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The transition to an all-electronic office and the management of those records can be tricky, but it is not difficult to learn and eventually master.In this article, you’ll learn about medical records management used in healthcare, and the benefits of a strong records management program. You’ll also gain insight into the evolving practice from healthcare experts.

What Is Medical Records Management?

Medical records management is the part of records management that relates to the operation of a healthcare practice. It is the field of management that is responsible for all records throughout their lifecycle from creation, receipt, maintenance, and use to disposal.

Sometimes referred to as Health Information Management (HIM) or Health Records Information Management (HRIM), medical records management can involve anything and everything about a practice and a patient, including but not limited to a patient’s history, clinical findings, diagnostic test results, pre- and postoperative care, patient progress, and medications.

A medical record can help both the physician and the patient. For the patient, the record can outline one’s history and treatment plan in an easily-accessible way.

For the physician, it can provide support about the correctness of that treatment plan. A good medical records management system can be the difference between life and death if someone needs to check a test, a medication, or make a quick medical decision.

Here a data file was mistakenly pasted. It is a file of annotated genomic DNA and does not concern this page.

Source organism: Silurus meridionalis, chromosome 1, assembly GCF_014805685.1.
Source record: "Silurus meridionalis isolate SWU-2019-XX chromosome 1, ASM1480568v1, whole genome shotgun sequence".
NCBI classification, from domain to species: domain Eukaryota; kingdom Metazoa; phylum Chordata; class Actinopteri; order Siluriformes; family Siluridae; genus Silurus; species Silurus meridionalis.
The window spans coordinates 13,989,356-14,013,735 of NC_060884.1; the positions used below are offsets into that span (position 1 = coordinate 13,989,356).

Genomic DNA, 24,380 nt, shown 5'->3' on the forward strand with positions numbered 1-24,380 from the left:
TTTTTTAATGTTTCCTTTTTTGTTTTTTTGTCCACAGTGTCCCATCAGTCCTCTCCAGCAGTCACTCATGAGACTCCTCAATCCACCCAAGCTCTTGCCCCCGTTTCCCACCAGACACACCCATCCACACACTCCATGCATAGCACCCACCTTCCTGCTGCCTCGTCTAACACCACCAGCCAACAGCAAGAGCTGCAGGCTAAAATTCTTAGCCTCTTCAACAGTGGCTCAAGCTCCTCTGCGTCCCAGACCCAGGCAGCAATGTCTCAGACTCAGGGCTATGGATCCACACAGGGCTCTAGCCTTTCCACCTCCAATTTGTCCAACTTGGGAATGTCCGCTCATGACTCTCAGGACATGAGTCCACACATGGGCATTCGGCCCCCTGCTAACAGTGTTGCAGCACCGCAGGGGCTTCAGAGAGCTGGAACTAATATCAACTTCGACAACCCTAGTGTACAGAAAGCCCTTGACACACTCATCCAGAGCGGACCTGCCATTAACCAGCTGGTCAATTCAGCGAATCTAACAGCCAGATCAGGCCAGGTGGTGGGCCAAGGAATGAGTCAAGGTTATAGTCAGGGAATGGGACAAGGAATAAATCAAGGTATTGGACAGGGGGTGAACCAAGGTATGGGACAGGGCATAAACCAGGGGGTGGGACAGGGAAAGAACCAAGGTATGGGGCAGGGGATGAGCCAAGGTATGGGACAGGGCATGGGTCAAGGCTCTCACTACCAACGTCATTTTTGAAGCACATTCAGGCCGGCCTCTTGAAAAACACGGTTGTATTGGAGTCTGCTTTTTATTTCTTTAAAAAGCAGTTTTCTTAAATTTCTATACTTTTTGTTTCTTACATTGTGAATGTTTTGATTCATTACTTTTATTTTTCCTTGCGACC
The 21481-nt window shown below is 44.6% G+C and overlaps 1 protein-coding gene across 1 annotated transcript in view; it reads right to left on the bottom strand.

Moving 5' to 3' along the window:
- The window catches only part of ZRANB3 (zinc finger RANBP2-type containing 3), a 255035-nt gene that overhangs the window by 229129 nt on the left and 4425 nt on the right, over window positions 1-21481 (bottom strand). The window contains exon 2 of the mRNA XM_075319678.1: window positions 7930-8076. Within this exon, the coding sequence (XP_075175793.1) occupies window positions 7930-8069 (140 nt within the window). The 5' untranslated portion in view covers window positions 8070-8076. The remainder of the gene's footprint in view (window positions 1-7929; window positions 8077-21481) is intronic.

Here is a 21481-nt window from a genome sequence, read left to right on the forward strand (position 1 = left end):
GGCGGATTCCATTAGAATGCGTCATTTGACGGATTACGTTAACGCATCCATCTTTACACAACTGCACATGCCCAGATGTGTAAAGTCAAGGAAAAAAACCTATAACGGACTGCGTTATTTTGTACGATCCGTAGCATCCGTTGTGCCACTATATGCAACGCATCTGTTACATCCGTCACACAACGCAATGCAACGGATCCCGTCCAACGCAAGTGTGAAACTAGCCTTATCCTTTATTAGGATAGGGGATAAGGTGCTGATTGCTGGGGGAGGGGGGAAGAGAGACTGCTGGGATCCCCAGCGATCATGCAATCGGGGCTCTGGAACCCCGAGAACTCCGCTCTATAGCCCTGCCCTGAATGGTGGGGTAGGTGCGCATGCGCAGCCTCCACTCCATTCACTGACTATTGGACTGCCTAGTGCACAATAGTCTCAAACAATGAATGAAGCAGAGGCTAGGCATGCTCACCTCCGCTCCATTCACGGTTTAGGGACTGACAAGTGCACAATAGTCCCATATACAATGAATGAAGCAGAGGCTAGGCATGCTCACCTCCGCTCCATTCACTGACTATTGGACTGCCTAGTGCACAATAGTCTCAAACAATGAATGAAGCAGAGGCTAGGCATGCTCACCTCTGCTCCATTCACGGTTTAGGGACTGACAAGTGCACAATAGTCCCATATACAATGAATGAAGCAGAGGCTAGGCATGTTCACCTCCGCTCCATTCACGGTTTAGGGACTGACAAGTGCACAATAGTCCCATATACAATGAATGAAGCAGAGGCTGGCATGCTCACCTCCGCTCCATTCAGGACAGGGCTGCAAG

Risks of Unmanaged Medical Records

Not having easy access to potentially life-saving or life-changing health information is a significant risk that unmanaged medical records present. A lack of organization with regard to record keeping can also pose a legal  threat. Additionally, when staff are constantly struggling to find things, patients might view the lack of structure and policy as a signal that a practice is behind the times.

Inefficiency can also lead to a loss of productivity, duplication of efforts, or an inability to complete necessary tasks. Billing errors could arise as a result of poor records that ultimately  cost the practice money. Paper records also require a physical storage area and can sometimes result in practices needing to purchase additional office space, which can be expensive.

When individuals create their own non-standardized systems, they are exposing an organization to more potential issues. For example, it could lead to insufficient backup plans and increased costs to convert records from formats that adhered to technology that eventually became obsolete. Simply having backups of data in multiple places is pointless if it is not accessible or usable.

Unfortunately, many medical facilities do not see medical records management as a critical or necessary function. As a result, they do not provide training or structure to create an efficient and compliant policy.

Careers and Training in Medical Records Management

Many medical providers make the mistake of assuming that anyone can handle medical records management. This is not the case: It is a specialized and technical field. In some organizations, there are health information technicians who are responsible for compiling and organizing medical records while maintaining confidentiality and security.

There are also health information managers who deal more with the overall health information management structure than the day-to-day data entry. Each organization has different titles and job descriptions with varied salary and certification requirements. As with any skilled type of work, training, certifications, and professional organizations are available.